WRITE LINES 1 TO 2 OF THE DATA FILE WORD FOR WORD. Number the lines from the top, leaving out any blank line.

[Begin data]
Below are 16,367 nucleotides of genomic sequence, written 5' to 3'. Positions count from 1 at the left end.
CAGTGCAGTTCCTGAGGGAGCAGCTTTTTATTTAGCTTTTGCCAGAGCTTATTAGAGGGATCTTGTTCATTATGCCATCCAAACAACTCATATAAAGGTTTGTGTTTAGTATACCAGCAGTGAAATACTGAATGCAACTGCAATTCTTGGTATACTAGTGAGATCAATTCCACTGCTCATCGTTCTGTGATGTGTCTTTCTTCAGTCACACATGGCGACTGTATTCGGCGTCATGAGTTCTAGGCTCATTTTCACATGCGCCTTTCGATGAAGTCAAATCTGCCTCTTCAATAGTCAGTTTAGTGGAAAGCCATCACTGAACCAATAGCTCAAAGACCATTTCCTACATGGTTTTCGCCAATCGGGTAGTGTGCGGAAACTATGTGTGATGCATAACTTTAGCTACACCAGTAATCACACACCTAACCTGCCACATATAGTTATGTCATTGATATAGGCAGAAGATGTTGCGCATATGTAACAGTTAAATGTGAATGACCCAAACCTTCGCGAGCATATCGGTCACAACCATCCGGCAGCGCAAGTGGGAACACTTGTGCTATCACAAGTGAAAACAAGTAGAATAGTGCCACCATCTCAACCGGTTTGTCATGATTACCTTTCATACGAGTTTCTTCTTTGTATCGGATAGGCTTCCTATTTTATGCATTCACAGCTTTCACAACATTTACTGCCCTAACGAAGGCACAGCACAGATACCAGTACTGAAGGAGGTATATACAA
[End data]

Below are 16,367 nucleotides of genomic sequence, written 5' to 3'. Positions count from 1 at the left end.
CAGTGCAGTTCCTGAGGGAGCAGCTTTTTATTTAGCTTTTGCCAGAGCTTATTAGAGGGATCTTGTTCATTATGCCATCCAAACAACTCATATAAAGGTTTGTGTTTAGTATACCAGCAGTGAAATACTGAATGCAACTGCAATTCTTGGTATACTAGTGAGATCAATTCCACTGCTCATCGTTCTGTGATGTGTCTTTCTTCAGTCACACATGGCGACTGTATTCGGCGTCATGAGTTCTAGGCTCATTTTCACATGCGCCTTTCGATGAAGTCAAATCTGCCTCTTCAATAGTCAGTTTAGTGGAAAGCCATCACTGAACCAATAGCTCAAAGACCATTTCCTACATGGTTTTCGCCAATCGGGTAGTGTGCGGAAACTATGTGTGATGCATAACTTTAGCTACACCAGTAATCACACACCTAACCTGCCACATATAGTTATGTCATTGATATAGGCAGAAGATGTTGCGCATATGTAACAGTTAAATGTGAATGACCCAAACCTTCGCGAGCATATCGGTCACAACCATCCGGCAGCGCAAGTGGGAACACTTGTGCTATCACAAGTGAAAACAAGTAGAATAGTGCCACCATCTCAACCGGTTTGTCATGATTACCTTTCATACGAGTTTCTTCTTTGTATCGGATAGGCTTCCTATTTTATGCATTCACAGCTTTCACAACATTTACTGCCCTAACGAAGGCACAGCACAGATACCAGTACTGAAGGAGGTATATACAA